Journal Article

Toxicological Interactions among Arsenic, Cadmium, Chromium, and Lead in Human Keratinocytes

Dong-Soon Bae, Chris Gennings, Walter H. Carter, Raymond S. H. Yang and Julie A. Campain

in Toxicological Sciences

Volume 63, issue 1, pages 132-142
Published in print September 2001 | ISSN: 1096-6080
Published online September 2001 | e-ISSN: 1096-0929 | DOI:
Toxicological Interactions among Arsenic, Cadmium, Chromium, and Lead in Human Keratinocytes

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To evaluate health effects of chemical mixtures, such as multiple heavy metals in drinking water, we have been developing efficient and accurate hazard identification strategies. Thus, in this study, we determine the cytotoxicity of arsenic, cadmium, chromium, and lead, and characterize interactions among these metals in human epidermal keratinocytes. Three immortal keratinocyte cell lines (RHEK-1, HaCaT, and NM1) and primary keratinocytes (NHEK) were used. A statistical approach applying an additivity response surface methodology was used to test the validity of the additivity concept for a 4-metal mixture. Responses of the 4 keratinocyte strains to the metal mixture were highly dose-dependent. A growth stimulatory effect (hormesis) was observed in RHEK-1, NM1, and NHEK cells with the metal mixture at low concentrations (low ppb range). This hormesis effect was not significant in HaCaT. As the mixture concentration increased, a trend of additivity changed to synergistic cytotoxicity in all 4 cell strains. However, in NHEK, RHEK-1, and HaCaT, at the highest mixture concentrations tested, the responses to the metal mixtures were antagonistic. In NM1, no significant antagonistic interaction among the metals was observed. To explore a mechanistic basis for these differential sensitivities, levels of glutathione and metallothioneins I and II were determined in the keratinocyte cell strains. Initial data are consistent with the suggestion that synergistic cytotoxicity turned to antagonistic effects because at highest mixture exposure concentrations cellular defense mechanisms were enhanced.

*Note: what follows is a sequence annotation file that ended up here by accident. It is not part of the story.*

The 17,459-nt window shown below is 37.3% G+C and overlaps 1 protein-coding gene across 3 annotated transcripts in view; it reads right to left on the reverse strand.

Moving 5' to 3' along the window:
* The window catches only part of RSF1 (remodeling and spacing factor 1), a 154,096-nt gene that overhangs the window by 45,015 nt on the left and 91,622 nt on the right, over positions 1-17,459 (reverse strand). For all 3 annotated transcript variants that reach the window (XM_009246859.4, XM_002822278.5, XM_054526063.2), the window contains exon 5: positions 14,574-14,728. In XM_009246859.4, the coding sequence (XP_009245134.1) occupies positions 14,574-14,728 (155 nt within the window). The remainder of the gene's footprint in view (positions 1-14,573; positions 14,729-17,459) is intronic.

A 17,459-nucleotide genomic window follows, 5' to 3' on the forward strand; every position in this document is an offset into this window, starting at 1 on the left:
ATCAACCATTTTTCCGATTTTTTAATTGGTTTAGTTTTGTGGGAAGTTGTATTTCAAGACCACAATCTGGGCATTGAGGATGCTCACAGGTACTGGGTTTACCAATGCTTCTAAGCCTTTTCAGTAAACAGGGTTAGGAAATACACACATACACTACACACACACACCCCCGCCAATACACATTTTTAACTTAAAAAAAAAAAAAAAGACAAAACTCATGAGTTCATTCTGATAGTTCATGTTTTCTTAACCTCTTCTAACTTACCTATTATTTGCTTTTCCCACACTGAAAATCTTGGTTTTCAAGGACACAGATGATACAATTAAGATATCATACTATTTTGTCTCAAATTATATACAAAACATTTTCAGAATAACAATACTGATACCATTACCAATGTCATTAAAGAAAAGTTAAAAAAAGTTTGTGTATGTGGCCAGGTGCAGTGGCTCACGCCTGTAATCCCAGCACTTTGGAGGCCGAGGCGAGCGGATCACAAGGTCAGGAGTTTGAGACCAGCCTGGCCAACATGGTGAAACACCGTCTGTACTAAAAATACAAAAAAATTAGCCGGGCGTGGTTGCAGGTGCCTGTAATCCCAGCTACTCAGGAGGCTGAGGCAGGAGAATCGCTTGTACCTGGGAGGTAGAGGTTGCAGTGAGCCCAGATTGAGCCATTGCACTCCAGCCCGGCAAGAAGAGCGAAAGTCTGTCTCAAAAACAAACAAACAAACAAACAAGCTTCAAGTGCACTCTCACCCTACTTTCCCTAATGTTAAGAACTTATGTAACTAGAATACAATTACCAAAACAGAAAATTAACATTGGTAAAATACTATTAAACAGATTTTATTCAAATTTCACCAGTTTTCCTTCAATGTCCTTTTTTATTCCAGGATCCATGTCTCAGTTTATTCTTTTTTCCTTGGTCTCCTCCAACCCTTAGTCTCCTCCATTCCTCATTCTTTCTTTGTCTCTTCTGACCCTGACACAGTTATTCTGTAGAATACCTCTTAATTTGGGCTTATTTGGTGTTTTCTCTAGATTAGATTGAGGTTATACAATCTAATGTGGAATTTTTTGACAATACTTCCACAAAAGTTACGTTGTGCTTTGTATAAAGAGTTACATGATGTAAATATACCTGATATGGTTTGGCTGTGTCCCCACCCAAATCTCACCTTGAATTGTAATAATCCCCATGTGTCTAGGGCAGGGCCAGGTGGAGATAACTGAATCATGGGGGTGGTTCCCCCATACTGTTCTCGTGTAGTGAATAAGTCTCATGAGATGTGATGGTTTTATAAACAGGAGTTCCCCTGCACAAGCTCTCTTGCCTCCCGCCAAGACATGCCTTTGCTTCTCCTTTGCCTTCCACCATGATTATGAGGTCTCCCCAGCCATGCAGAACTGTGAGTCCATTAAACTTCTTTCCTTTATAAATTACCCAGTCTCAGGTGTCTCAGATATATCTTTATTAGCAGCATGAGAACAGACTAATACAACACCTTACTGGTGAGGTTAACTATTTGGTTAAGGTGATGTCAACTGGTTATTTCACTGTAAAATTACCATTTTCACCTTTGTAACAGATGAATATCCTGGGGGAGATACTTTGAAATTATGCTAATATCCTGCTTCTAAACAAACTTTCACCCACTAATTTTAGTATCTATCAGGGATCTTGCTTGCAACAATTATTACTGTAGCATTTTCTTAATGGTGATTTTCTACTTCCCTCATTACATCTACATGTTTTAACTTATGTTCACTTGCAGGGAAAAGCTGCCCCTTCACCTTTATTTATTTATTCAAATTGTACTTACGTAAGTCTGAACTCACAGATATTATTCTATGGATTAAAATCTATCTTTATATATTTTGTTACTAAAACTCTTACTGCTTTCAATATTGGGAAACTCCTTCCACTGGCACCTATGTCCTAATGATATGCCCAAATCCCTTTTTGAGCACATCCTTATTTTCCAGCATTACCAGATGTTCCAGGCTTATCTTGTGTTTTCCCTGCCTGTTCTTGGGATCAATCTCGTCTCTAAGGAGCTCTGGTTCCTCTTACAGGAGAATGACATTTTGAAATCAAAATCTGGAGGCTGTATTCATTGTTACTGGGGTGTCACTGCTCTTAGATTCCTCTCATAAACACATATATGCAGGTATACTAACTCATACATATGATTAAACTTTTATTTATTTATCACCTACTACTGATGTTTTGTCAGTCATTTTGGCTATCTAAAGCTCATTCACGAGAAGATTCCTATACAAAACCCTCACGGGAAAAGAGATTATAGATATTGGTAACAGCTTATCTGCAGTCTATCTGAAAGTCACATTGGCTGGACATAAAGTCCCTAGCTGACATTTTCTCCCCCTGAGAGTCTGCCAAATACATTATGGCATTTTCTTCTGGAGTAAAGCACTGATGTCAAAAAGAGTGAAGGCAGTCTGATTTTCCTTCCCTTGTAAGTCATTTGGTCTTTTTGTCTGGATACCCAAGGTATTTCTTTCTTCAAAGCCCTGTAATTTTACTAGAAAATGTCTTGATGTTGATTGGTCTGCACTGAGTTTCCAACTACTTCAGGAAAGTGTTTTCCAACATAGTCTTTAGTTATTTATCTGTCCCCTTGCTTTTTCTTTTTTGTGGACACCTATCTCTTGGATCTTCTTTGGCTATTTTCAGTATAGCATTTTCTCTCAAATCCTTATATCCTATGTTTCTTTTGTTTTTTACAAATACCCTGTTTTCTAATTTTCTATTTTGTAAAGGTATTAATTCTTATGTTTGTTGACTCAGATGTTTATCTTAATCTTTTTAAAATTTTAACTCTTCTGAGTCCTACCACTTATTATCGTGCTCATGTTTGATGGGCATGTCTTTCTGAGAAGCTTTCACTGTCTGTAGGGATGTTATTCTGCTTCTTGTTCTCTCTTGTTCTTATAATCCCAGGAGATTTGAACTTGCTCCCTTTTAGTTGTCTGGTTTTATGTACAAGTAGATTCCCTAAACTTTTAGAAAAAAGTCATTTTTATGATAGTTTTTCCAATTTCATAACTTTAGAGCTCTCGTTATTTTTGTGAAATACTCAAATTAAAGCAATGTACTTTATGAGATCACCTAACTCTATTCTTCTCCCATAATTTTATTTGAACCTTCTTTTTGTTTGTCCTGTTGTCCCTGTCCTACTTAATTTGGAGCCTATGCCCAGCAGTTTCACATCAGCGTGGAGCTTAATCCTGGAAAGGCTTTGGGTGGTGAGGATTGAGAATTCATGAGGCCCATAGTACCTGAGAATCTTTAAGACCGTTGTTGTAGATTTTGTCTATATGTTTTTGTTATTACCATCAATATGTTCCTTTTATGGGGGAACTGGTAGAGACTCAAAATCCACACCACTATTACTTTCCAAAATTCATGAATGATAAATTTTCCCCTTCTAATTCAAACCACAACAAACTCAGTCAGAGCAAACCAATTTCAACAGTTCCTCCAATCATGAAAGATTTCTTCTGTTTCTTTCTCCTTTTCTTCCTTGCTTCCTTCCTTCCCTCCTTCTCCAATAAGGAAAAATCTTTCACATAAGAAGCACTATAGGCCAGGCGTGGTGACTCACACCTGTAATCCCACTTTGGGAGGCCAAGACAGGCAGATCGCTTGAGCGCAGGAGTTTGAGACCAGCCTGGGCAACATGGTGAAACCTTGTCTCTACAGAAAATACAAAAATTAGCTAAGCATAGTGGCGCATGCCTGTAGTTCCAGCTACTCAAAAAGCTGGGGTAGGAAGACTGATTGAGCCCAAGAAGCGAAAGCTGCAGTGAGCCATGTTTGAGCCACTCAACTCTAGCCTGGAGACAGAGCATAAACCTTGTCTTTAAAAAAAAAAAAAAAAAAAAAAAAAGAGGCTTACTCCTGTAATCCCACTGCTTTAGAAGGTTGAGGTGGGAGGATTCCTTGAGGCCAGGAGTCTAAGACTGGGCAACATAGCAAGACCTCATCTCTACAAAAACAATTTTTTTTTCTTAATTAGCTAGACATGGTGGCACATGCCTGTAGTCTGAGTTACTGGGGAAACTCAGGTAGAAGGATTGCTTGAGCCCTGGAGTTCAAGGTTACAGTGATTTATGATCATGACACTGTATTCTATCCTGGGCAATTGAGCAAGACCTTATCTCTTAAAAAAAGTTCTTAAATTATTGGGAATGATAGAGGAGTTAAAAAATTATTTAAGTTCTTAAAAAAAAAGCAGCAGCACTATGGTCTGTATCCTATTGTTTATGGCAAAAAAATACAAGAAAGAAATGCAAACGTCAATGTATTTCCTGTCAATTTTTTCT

Keywords: keratinocytes; toxicological interactions; additivity response surface; GSH; MT

Journal Article.  8508 words.  Illustrated.

Subjects: Medical Toxicology ; Toxicology (Non-medical)

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